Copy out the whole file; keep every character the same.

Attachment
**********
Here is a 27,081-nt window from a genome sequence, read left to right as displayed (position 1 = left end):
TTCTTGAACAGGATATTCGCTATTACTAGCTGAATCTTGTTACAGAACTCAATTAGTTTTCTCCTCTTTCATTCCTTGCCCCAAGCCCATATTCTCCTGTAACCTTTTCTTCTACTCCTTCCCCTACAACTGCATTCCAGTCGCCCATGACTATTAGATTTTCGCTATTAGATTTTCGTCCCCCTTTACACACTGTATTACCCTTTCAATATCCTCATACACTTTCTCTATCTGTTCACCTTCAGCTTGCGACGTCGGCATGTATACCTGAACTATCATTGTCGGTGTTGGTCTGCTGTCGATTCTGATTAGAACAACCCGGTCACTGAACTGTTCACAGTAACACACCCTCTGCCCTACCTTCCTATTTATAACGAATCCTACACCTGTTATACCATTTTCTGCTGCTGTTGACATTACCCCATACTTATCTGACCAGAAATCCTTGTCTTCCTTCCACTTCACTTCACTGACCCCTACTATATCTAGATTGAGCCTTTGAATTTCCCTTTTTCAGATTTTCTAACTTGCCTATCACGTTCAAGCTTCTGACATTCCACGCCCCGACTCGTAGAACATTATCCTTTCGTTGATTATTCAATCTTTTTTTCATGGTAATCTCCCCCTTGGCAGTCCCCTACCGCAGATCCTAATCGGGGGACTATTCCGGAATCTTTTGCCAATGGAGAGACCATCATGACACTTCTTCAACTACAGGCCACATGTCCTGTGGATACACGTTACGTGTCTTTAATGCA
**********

Here is a 27,081-nt window from a genome sequence, read left to right as displayed (position 1 = left end):
TTCTTGAACAGGATATTCGCTATTACTAGCTGAATCTTGTTACAGAACTCAATTAGTTTTCTCCTCTTTCATTCCTTGCCCCAAGCCCATATTCTCCTGTAACCTTTTCTTCTACTCCTTCCCCTACAACTGCATTCCAGTCGCCCATGACTATTAGATTTTCGCTATTAGATTTTCGTCCCCCTTTACACACTGTATTACCCTTTCAATATCCTCATACACTTTCTCTATCTGTTCACCTTCAGCTTGCGACGTCGGCATGTATACCTGAACTATCATTGTCGGTGTTGGTCTGCTGTCGATTCTGATTAGAACAACCCGGTCACTGAACTGTTCACAGTAACACACCCTCTGCCCTACCTTCCTATTTATAACGAATCCTACACCTGTTATACCATTTTCTGCTGCTGTTGACATTACCCCATACTTATCTGACCAGAAATCCTTGTCTTCCTTCCACTTCACTTCACTGACCCCTACTATATCTAGATTGAGCCTTTGAATTTCCCTTTTTCAGATTTTCTAACTTGCCTATCACGTTCAAGCTTCTGACATTCCACGCCCCGACTCGTAGAACATTATCCTTTCGTTGATTATTCAATCTTTTTTTCATGGTAATCTCCCCCTTGGCAGTCCCCTACCGCAGATCCTAATCGGGGGACTATTCCGGAATCTTTTGCCAATGGAGAGACCATCATGACACTTCTTCAACTACAGGCCACATGTCCTGTGGATACACGTTACGTGTCTTTAATGCA